MOSCOW — Authorities abruptly locked out staff of the Russian branch of Amnesty International from their Moscow office on Wednesday, amid concerns about widening crackdowns on human rights groups and others.
A statement from Moscow’s city administration, whose land department owns the building containing Amnesty’s offices, said the rights watchdog group had failed to pay rent on time and that staff should remove their belongings and clear out.
But Amnesty officials denied that there were any problems with rent, which raised questions about whether the eviction was linked to pressures in Russia against groups perceived as challenging the government.
Sergei Nikitin, director of Amnesty’s Moscow office, said staff members found a seal on the door to the office, where the locks were changed and power was cut. A note on the seal warned against entering the property.
The development comes as human rights groups in Russia face increasing government controls and, in some cases, harassment. It also follows a strongly worded protest that Amnesty issued Tuesday over the incarceration and treatment of a Russian human rights activist.
John Dalhuisen, Amnesty International’s Europe director, called the lockout “an unwelcome surprise.”
“Given the current climate for civil society work in Russia, there are clearly any number of plausible explanations, but it’s too early to draw any conclusions,” Dalhuisen said.
Nikitin told reporters outside the office that Amnesty had always paid the rent on time and had the documents to prove it. The organization has rented the building for 20 years.
He planned to take up the matter with Moscow authorities.
The Moscow city property department cited “considerable violations of the terms of the lease agreement” and said Amnesty was warned that the lease could be terminated — charges that Nikitin repeatedly denied Wednesday.
President Vladimir Putin’s spokesman said he was unaware of the incident.
“This is the first time I’m hearing about this. I have absolutely no information of the sort,” Kremlin press secretary Dmitry Peskov told reporters.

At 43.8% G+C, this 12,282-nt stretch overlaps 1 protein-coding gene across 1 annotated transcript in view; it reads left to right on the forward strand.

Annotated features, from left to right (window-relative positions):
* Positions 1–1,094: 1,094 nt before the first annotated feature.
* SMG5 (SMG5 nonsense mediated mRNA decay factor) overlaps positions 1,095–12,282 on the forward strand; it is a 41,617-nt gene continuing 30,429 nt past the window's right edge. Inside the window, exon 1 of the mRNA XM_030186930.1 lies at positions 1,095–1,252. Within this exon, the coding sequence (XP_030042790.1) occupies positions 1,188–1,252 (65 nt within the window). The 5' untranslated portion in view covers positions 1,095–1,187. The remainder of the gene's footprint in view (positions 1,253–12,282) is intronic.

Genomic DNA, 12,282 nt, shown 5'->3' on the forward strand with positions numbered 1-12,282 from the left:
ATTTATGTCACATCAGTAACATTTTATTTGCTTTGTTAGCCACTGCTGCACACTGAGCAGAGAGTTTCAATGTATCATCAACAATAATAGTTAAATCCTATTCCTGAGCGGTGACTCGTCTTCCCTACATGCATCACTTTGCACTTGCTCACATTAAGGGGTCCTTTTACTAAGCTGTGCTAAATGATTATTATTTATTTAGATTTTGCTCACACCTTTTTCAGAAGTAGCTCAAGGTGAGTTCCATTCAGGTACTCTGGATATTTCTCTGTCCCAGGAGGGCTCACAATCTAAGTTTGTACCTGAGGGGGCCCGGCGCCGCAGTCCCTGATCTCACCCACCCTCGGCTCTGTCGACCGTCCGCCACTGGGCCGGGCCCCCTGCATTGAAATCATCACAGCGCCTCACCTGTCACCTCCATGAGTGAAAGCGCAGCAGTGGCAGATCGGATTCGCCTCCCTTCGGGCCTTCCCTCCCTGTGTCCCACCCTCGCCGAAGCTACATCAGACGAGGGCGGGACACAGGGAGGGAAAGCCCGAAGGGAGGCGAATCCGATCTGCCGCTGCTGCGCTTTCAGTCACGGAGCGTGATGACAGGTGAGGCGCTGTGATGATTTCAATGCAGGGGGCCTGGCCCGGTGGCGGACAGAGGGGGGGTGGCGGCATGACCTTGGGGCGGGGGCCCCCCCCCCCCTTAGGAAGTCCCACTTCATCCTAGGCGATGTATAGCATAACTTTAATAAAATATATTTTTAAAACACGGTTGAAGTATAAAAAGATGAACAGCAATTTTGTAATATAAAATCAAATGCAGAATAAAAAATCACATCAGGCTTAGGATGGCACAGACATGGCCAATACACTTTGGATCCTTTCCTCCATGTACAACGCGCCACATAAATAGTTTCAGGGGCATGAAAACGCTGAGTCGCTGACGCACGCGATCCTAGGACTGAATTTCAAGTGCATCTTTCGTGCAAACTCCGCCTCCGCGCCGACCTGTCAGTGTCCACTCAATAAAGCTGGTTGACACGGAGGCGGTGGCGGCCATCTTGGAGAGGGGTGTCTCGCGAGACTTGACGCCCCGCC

On Tuesday, Amnesty International demanded that authorities release Ildar Dadin, a street protester convicted of participating in “unauthorized” assemblies, and investigate his allegations of torture. Dadin’s letter from prison to his wife, in which he described being beaten repeatedly, was published Tuesday by the Meduza online newspaper, a Russian-language news site based in Riga, Latvia.
Human rights groups that have criticized Russian authorities have faced what activists describe as an official campaign of harassment. Some nongovernmental organizations that work in Russia and receive funding from abroad have been designated as “foreign agents,” which gives Russian prosecutors the power to shut them down if deemed “undesirable.”
In September, the independent Levada Center polling group was designated a foreign agent, prompting its leaders to say they might have to close their Russian operations.
Various rights activists have also encountered a backlash from apparent pro-Kremlin vigilantes.
In May, a group wearing the traditional hats of Cossacks assaulted a group of anti-corruption activists at an airport in southern Russia.
In Moscow, where many buildings are owned by the city, sudden termination of lease agreements has been used as a way of putting pressure on organizations that are critical of authorities. In 2014, the lease of the experimental theater group Teatr.doc was abruptly terminated.
Natalya Abbakumova contributed to this report.